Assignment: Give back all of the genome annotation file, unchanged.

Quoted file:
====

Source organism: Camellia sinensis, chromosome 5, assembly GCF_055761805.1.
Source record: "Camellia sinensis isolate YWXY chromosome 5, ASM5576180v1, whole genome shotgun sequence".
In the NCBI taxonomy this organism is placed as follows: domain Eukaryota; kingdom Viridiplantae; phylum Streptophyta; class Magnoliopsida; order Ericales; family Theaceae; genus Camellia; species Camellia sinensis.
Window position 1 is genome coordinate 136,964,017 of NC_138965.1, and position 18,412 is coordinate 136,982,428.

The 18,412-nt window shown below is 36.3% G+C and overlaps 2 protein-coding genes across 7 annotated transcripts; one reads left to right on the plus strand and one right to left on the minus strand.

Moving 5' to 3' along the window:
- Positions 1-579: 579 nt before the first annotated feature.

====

Source organism: Camellia sinensis, chromosome 5, assembly GCF_055761805.1.
Source record: "Camellia sinensis isolate YWXY chromosome 5, ASM5576180v1, whole genome shotgun sequence".
In the NCBI taxonomy this organism is placed as follows: domain Eukaryota; kingdom Viridiplantae; phylum Streptophyta; class Magnoliopsida; order Ericales; family Theaceae; genus Camellia; species Camellia sinensis.
Window position 1 is genome coordinate 136,964,017 of NC_138965.1, and position 18,412 is coordinate 136,982,428.

The 18,412-nt window shown below is 36.3% G+C and overlaps 2 protein-coding genes across 7 annotated transcripts; one reads left to right on the plus strand and one right to left on the minus strand.

Moving 5' to 3' along the window:
- Positions 1-579: 579 nt before the first annotated feature.